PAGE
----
The journal is an international medium for publication of original research on the total environment with emphasis on changescaused by human activities. It is concerned with changes in the natural levels and distribution of chemical elements and theircompounds that may affect the well-being of the living world, or represent a threat to human health. Papers in applied environmentalchemistry and environmental health sciences are encouraged. Any changes in the landscape and total environmentcaused by man's activities are suitable topics. The scope is multidisciplinary and international.
Researchers from the University of Nottingham have found a much higher percentage of 'natural' fibres than microplastic fibres in freshwater and atmospheric samples in the UK.
Researchers from Universidad Politécnica de Madrid have developed an artificial intelligence system to detect and assess noisy activities from social network data.
The role of trace elements as palaeo-climate proxies has been explored in ANSTO-led collaborative environmental research.
Scientists at the NOC have released a forward-looking review of how marine robotic capabilities can support the environmental monitoring needed for decommissioning oil and gas installations. This review shows how already-existing ...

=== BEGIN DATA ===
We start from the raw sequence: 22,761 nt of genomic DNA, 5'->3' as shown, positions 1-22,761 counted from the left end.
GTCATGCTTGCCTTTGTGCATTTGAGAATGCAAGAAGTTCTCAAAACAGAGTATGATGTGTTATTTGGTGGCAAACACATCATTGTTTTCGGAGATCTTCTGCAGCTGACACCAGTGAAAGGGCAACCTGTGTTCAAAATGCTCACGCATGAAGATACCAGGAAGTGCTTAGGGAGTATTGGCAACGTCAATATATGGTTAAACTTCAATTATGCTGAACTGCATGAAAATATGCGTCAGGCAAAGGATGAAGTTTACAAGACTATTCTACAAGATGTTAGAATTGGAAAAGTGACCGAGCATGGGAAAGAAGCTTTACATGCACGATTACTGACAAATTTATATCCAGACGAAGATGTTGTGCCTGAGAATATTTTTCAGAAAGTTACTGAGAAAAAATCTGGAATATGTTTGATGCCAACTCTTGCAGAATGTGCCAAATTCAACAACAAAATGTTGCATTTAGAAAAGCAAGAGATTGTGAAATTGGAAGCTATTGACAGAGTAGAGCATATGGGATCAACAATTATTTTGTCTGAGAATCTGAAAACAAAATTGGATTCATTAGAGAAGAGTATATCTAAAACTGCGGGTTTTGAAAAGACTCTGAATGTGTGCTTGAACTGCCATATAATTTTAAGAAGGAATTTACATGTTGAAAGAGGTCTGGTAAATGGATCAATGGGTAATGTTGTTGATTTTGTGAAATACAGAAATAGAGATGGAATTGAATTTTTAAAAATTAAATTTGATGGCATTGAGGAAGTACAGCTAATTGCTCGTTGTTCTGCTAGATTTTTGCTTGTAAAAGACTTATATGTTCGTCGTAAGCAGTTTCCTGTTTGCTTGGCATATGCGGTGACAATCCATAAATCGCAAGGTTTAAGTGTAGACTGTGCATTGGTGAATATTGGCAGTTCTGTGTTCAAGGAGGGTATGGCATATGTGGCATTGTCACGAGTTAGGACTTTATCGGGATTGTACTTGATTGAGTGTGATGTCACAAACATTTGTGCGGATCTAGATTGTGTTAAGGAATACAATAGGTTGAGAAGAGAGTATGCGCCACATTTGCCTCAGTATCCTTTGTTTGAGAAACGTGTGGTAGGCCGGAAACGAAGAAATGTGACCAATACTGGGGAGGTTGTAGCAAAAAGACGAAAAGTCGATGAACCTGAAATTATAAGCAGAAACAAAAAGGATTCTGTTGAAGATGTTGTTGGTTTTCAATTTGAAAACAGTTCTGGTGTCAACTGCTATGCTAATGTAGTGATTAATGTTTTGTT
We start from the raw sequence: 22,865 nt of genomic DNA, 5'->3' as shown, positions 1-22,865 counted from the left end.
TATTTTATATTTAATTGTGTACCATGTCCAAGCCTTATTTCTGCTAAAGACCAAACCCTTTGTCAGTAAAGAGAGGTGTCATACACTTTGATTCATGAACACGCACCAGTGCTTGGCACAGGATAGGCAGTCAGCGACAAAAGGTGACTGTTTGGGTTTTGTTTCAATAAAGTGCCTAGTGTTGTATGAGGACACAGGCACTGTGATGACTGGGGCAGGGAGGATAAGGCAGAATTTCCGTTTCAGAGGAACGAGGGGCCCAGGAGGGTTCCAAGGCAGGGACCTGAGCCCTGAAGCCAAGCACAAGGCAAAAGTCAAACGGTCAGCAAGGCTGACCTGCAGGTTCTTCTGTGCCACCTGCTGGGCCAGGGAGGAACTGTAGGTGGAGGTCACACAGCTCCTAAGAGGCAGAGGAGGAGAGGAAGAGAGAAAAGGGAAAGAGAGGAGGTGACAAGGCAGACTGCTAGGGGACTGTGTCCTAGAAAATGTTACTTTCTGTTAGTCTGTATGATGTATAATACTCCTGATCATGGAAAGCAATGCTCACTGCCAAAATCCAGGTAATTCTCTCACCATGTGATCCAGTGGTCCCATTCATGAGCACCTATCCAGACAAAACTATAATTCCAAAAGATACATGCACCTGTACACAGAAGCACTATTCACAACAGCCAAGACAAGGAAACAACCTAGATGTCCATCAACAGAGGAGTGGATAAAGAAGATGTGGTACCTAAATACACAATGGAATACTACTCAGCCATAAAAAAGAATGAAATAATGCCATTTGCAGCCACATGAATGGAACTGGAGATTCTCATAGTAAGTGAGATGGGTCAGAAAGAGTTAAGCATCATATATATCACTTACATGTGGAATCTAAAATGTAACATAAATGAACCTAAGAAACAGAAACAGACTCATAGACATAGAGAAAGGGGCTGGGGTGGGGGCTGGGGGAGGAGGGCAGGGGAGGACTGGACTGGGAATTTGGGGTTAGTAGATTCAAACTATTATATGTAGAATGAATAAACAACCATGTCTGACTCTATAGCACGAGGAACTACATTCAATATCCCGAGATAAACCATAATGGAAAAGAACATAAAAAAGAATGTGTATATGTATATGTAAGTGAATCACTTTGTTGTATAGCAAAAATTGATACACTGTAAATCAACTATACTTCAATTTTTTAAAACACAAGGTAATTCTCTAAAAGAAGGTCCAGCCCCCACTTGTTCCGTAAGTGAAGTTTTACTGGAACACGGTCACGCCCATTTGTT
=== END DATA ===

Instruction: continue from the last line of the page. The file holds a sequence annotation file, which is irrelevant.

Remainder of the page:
New method of fertilizer production can better suit the needs of farms in Africa and around the globe
Nitrogen, phosphorous, and potassium are the three elements that support the productivity of all plants used for agriculture, and are the constituents of commercial fertilizers that farmers use throughout the world.
As the world population swells, the inequitable distribution of food around the globe is prompting profound moral questions. Is the unequal distribution of food in rich and poor countries, for instance, merely a consequence ...
In two new studies, researchers from across the country spearheaded by Duke University faculty have begun to design the framework on which to build the emerging field of nanoinformatics.
To conserve the planet's ecosystems and their diverse plant and animal species, human populations should consume less meat, according to Florida International University researchers.
The UPV/EHU's IBeA research group has used a non-destructive methodology to determine the role of specific algae, lichens, mosses and cyanobacteria that may be causing exfoliation and delamination processes that are degrading ...